The 7R variant of DRD4 exon III VNTR is present in very low frequencies in East Asian populations . In East Asian groups, the second most common variant is the 2R which has been suggested to functionally ‘substitute’ for the 7R . Recently, it was suggested that any allele other than most common (presumably ancestral) 4R probably confers decreased functionality of the DRD4 gene . Molecular studies of DRD4 receptor synthesis [64,65] strengthen this notion and show that the folding efficiency is rate-limiting in the biogenesis of DRD4 and importantly, the receptor with only two repeats (2R) is less upregulated compared with the receptor with four repeats (4R). Importantly, the folding of DRD4 in the endoplasmic reticulum forms the bottleneck of receptor biosynthesis. Altogether, in East Asian groups, it therefore makes sense, to avoid losing any genetic information, to test association by comparing 4R/4R subjects against all others (mostly 2R carriers) as we do in this study.
Statistical analysis was performed with Stata/IC 11 (StataCorp LP, College Station, TX, USA). Deviations from Hardy–Weinberg equilibrium were tested with command -genhw- . Associations with political attitude were tested using ordered logistic regression (OLR), associations with personality traits were tested using linear regression. In regression models, the DRD4 exon III VNTR 4R/4R genotype was coded as ‘1’; all other genotypes were coded as ‘0’ (recessive genetic model). Sex was coded as ‘1’ for males and ‘2’ for females. All regressions used a robust variance estimator. Cliff's deltas were calculated using the method from . Permutation analysis on the basis of Monte Carlo simulations was conducted using command—permute- in Stata/IC 11. The values of dependent variable (political orientation) were permuted 1000 times and regression tests with several genetic models (4R additive, dominant, recessive, 2R additive, long alleles (more than 4R) dominant) were performed at each permutation.
(a) Summary statistics
In this study, 1771 (883 males) NUS undergraduates indicated their political views on a 5-item Likert scale from ‘highly conservative’ to ‘highly liberal’ (higher scores correspond to more liberal attitude). The political attitude distribution is shown in the electronic supplementary material, table S2.
The mean age of these subjects was 21 years, s.d. = 1.4, range 18–28 (males: mean 21.7, s.d. 1.3, range 18–28; females: mean 20.2, s.d. 1.2, range 18–28). OLR indicated that the effect of age on political attitude in this student sample was not significant (odds ratio (OR) = 1.04, p = 0.22), but the distinction between sexes was evident, with females being less liberal than males (OR = 0.698, p = 6.3 × 10−5) (see the electronic supplementary material, table S3).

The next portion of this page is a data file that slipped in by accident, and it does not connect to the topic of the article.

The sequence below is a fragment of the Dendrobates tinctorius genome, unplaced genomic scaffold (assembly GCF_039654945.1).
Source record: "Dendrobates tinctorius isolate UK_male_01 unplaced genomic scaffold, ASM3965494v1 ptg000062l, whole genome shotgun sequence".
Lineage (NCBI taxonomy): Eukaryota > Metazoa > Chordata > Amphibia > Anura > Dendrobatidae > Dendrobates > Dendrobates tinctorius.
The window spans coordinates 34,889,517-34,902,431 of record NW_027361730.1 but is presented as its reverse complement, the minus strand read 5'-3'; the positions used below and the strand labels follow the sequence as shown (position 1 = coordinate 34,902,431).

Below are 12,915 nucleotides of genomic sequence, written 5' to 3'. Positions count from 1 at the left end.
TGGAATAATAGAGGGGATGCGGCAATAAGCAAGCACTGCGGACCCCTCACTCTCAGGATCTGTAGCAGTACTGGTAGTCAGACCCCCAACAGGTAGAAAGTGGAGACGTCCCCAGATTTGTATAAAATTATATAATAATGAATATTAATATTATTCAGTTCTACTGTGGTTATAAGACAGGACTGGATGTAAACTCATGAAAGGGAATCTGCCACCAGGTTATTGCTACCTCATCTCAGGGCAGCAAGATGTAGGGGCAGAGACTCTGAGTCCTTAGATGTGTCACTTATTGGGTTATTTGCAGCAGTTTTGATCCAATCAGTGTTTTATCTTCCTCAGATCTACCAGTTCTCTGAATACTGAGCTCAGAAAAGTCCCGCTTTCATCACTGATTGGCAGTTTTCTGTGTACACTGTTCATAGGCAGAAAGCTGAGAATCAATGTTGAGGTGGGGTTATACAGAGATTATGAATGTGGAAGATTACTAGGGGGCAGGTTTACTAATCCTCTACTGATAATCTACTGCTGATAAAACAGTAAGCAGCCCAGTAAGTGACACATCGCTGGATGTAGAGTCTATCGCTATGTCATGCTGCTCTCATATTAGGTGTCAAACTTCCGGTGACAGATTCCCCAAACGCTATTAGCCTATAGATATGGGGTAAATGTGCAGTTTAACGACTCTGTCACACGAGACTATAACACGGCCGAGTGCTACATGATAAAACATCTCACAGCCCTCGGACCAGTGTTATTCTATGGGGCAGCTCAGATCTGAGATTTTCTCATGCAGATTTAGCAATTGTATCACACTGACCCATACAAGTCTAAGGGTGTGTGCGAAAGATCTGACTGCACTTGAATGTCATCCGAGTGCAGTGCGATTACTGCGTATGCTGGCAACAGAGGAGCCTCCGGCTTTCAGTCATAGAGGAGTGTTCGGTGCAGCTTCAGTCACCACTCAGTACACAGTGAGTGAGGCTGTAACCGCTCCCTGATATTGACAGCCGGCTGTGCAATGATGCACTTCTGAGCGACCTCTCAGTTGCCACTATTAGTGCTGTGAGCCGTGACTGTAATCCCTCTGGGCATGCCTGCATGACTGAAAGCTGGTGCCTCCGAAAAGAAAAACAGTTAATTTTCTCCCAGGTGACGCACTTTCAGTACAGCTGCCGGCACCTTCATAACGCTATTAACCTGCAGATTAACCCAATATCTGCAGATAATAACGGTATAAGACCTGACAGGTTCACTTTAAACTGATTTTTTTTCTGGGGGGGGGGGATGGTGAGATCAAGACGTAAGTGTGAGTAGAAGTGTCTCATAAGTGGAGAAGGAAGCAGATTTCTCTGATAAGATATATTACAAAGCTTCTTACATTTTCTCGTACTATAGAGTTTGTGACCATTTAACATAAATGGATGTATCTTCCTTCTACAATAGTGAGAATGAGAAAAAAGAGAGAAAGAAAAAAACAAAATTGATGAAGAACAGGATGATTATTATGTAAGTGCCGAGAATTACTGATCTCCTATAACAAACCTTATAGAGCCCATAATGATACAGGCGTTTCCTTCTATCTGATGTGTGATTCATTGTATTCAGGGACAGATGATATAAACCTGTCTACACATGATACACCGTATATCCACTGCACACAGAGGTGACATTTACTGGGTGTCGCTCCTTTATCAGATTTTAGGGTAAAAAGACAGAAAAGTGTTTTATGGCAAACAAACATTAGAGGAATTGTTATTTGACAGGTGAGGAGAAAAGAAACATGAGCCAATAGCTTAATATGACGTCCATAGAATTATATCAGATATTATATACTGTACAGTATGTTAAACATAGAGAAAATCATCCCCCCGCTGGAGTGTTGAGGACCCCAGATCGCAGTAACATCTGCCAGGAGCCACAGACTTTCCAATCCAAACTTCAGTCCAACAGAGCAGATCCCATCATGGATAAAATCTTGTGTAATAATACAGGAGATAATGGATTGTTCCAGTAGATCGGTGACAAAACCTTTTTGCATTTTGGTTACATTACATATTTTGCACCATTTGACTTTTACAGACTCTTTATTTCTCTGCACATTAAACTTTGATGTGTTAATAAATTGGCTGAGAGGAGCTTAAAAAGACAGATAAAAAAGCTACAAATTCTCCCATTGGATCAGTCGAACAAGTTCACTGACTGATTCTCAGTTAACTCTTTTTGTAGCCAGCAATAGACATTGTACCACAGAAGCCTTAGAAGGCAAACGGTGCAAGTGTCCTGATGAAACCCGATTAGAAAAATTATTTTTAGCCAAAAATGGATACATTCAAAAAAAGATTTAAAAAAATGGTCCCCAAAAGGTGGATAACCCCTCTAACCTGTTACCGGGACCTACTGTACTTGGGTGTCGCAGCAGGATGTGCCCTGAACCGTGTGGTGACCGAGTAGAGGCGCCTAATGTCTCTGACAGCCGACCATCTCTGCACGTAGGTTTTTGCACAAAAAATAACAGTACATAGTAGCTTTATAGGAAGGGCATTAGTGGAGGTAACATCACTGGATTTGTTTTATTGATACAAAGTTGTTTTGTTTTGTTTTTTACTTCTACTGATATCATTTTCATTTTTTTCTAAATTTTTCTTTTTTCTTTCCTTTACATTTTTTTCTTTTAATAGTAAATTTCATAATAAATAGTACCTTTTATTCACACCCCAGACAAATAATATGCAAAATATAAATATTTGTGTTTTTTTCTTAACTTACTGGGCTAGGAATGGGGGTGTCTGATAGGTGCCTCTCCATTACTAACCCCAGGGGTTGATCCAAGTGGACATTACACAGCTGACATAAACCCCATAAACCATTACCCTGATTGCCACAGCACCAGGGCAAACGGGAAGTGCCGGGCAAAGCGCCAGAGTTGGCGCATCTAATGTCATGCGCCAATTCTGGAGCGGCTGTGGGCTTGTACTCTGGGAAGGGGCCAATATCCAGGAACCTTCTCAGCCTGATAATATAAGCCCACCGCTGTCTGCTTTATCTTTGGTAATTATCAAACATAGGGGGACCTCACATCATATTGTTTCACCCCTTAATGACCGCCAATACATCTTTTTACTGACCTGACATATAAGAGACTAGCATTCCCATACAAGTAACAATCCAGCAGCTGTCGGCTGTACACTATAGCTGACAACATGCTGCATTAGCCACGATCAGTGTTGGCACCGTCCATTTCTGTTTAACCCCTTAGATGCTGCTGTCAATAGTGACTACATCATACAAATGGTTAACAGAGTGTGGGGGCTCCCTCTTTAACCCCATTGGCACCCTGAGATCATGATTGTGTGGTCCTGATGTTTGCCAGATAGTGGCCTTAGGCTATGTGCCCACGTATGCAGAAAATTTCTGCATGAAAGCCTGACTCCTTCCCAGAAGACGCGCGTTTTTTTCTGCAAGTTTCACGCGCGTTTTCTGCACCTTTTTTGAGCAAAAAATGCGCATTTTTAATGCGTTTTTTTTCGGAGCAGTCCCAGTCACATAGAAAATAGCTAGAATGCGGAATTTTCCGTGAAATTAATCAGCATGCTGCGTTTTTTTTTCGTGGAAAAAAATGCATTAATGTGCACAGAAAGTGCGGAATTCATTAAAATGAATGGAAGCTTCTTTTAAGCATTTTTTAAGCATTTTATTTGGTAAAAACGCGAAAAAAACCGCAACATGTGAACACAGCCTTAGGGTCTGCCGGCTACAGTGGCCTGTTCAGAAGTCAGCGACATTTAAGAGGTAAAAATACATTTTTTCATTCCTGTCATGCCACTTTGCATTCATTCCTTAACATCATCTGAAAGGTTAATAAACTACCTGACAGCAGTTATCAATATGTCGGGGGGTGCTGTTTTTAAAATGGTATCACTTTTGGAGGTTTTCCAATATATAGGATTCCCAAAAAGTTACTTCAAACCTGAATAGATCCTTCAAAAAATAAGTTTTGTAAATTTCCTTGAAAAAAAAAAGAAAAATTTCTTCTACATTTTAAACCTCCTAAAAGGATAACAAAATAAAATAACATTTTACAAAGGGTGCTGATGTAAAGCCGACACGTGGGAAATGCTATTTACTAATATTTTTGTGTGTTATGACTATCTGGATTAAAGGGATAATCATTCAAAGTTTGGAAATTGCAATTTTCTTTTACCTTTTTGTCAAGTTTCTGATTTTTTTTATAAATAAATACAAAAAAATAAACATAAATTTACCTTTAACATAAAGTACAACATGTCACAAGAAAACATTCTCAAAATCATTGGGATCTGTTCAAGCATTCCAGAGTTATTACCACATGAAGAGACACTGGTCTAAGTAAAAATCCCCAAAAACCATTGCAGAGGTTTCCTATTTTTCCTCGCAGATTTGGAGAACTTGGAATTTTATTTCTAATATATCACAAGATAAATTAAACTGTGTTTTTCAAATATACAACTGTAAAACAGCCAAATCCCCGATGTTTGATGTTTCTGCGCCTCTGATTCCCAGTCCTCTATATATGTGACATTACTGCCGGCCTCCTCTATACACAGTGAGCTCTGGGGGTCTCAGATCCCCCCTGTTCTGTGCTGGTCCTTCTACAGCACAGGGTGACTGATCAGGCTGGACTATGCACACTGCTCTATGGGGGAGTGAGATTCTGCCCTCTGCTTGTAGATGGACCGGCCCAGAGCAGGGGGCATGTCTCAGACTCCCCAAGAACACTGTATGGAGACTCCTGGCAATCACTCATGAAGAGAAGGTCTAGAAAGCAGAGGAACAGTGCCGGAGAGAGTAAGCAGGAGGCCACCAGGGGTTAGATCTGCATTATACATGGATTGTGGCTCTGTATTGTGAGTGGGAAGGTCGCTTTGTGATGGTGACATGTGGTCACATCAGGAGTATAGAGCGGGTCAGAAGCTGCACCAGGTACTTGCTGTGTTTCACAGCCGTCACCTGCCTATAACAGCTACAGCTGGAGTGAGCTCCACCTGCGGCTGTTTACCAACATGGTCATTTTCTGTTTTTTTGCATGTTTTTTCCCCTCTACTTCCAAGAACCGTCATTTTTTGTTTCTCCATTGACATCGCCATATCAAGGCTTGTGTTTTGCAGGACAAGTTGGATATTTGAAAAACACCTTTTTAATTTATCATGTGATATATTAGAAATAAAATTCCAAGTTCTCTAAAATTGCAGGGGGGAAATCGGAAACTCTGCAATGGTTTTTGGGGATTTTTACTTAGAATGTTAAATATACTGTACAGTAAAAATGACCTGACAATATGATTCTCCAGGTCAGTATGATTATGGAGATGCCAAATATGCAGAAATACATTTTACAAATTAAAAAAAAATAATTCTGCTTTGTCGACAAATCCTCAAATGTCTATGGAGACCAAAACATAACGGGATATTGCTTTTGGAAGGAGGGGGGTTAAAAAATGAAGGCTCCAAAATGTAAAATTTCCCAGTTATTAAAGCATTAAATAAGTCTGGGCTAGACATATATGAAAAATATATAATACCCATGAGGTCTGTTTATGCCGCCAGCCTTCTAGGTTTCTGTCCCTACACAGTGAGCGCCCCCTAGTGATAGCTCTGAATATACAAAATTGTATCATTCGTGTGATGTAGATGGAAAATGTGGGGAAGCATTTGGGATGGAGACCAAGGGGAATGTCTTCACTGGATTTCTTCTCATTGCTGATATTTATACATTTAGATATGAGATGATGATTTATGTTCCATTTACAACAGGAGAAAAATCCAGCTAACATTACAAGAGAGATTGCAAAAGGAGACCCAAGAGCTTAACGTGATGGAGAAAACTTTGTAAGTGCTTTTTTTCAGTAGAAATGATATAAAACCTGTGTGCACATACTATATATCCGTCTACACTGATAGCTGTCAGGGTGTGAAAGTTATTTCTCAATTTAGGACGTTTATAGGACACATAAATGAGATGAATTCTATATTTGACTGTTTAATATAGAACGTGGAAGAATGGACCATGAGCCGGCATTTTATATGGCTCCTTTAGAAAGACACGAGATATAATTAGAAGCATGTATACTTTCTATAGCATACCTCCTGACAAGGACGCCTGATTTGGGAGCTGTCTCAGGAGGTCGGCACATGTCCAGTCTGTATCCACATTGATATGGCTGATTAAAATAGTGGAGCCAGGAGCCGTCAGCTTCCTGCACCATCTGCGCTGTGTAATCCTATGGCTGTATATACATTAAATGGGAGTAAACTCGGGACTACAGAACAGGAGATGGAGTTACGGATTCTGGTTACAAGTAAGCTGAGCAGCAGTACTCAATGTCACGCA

(b) Association between personality traits and political attitude
Subjects were also inventoried with the NEO-PI-3 (Big Five model) and TCI-R (Temperament and Character Inventory). NEO-PI-3 scores were available for 1257 subjects (71% of the sample), and TCI-R scores—for 959 subjects (54%). Using OLR, we found that liberal political attitude was positively correlated with Openness (coeff. = 0.036, p = 3.5 × 10−10), inversely with Agreeableness (coeff. = −0.33, p = 9 × 10−10) and to a lesser degree with Neuroticism (coeff. = −0.018, p = 0.02) domains of the NEO (electronic supplementary material, table S4). Moreover, liberalism was positively associated with TCI novelty seeking (coeff. = 0.032, p = 1.7 × 10−6), negatively related with self-transcendence (coeff. = −0.018, p = 0.0035) and to a lesser extent with reward dependence (coeff. = −0.013, p = 0.03) (electronic supplementary material, table S5).
(c) Association between political attitude and DRD4 exon III variable number of tandem repeats
Genotype and allele frequencies of DRD4 exon III VNTR are shown in the electronic supplementary material, table S6. As expected, the most common allele was the 4R followed by the 2R in this Han Chinese population in which the prevalence of the 7R allele is known to be low . No deviation from Hardy–Weinberg equilibrium was detected (p > 0.05). Notably, the frequency of all alleles of more than six repeats were extremely rare as is typical of Chinese populations (less than 0.5%).